We have so much to learn from each other. Some people expand our minds with new knowledge, others help us to see the familiar in a new way, or help us rediscover lost pieces of ourselves, and then there are those who show us what not to do or what not to say. Hopefully, those “not” people make fewer appearances than the ones who educate, encourage, and inspire. Most people we encounter (even virtually) can teach us something if we are paying attention and are open to learning. However, the demands of life can rob us of our ability to remain open, to remain observant, but, as artists know, being observant is paramount.
Some observations, encounters with others, are brief but leave a lasting impression. Like the young man I interacted with last night. He is a clerk at my neighborhood market. I have seen him before and each time I do I learn from him. I learn what genuine warmth and compassion look and sound like. He extends that kindness from behind a mask and from a body that does not look like most bodies. His loving energy is contained within a frame that is twisted and asymmetrical and maybe even the source of pain, if not physical probably emotional. We all know that not everyone extends loving energy, especially to those who do not conform to the “norms.” Individuality is a blessing, especially when it is blended with adversity, which often creates an individual who is highly empathetic. He is a gift. He may or may not realize it, but he is also a teacher.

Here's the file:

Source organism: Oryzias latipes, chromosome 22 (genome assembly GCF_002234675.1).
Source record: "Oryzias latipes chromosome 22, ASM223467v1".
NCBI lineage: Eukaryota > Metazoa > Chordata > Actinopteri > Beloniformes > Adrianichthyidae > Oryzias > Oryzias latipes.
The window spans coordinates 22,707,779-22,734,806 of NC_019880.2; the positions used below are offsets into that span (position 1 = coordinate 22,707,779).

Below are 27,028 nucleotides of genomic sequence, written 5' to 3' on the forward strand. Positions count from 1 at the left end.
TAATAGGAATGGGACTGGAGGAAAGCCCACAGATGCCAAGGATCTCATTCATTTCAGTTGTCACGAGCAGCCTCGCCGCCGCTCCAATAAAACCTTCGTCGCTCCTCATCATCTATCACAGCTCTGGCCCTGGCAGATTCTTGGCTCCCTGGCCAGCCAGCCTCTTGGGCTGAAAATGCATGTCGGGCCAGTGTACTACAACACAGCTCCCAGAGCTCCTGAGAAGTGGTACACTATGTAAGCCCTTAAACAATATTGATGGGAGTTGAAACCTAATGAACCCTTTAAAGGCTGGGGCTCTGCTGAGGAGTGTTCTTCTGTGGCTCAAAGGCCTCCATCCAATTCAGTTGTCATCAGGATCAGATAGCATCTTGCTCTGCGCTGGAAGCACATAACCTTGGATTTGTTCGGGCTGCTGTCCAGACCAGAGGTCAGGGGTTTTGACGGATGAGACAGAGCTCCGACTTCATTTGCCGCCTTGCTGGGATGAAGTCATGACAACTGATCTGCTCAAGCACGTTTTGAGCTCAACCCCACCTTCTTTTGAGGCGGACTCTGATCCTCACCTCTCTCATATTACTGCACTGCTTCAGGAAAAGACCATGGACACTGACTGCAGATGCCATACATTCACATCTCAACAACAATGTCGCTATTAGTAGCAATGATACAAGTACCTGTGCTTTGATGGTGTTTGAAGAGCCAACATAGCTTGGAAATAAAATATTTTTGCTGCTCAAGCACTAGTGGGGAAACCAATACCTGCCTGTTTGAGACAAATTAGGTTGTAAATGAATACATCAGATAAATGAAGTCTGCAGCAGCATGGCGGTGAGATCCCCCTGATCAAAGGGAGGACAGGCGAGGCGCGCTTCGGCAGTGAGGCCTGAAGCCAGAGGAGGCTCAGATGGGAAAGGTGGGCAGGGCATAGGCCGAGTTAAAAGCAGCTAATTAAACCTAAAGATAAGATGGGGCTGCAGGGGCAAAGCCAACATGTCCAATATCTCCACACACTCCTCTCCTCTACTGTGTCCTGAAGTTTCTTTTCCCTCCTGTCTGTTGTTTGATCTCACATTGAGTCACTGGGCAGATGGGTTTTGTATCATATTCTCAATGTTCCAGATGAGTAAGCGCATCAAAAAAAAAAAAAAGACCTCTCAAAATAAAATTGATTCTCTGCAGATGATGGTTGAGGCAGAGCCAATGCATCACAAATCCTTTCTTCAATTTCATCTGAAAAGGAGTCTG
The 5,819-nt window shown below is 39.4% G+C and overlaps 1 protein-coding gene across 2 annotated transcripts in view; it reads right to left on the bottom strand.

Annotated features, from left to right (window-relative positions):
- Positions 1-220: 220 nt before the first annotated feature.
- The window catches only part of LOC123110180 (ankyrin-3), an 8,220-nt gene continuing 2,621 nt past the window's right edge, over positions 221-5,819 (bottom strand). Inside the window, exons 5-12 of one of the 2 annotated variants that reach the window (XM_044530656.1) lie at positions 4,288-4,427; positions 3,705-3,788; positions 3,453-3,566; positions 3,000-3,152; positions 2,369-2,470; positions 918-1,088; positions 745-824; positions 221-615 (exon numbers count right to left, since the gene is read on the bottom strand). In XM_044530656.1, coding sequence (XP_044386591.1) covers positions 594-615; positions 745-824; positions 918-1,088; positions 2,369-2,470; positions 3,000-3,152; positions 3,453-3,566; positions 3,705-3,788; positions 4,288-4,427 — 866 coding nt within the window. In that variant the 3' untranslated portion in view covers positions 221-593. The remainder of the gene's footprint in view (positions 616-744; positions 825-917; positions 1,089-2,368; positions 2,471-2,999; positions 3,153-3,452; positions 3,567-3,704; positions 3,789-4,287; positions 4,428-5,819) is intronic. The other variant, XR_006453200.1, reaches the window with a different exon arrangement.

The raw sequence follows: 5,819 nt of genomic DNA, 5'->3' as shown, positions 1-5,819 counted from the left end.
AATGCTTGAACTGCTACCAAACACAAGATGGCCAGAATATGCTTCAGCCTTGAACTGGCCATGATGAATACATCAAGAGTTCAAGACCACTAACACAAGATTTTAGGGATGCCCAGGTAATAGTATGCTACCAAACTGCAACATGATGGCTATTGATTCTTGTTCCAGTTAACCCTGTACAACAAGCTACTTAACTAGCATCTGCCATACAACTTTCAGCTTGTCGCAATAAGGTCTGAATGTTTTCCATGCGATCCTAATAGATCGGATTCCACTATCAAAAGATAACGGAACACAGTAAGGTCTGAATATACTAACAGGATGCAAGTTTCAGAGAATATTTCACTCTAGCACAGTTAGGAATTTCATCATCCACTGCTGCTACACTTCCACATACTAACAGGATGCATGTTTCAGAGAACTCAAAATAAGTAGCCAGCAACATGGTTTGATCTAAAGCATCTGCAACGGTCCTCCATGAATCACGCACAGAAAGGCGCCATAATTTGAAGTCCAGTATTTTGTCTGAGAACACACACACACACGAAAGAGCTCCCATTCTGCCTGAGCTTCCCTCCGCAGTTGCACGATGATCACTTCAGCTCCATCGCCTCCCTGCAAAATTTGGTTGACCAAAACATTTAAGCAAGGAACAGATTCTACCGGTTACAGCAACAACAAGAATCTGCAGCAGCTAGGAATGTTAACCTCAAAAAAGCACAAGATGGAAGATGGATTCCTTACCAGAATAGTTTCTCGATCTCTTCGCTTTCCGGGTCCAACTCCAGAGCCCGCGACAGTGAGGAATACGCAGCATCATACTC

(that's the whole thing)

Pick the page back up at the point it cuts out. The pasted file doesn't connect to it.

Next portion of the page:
Beside and behind my desk are three bookshelves that almost reach the ceiling. Every shelf is packed, mostly with books, but there are other items too (quotes, photographs, my daughter’s art, student gifts, cards, etc.). My favorite book rows are those that contain classical literature – my preference. The bottom row contains several textbooks, and because I am (was) a Type A, A+ student, I read every page of every textbook at some point along my academic journey. I keep those books because I am also sentimental. Time has helped me to relax with my Type A tendencies. Time has also aided in the fuzziness of many of those textbook lessons. I cannot summarize the chapters in my Exploring Psychology textbook, but I can summarize countless lessons I have learned from many teachers, whether they carry(ied) that title or not.
This post is dedicated to those who do carry the title of teacher, which is especially challenging during our COVID days. Parents – the most influential teachers – are absolutely included in my thoughts. I am not going to describe or summarize what it is like for parents with school age children and teachers these days. As someone with a grown-up child and someone who was a high school teacher, I am not a primary source of that challenging reality. I am going to publicly acknowledge three people who did carry the official title of teacher and who, unlike my dusty textbooks, are carried with me through their actions and words.
Thank you, caring teachers~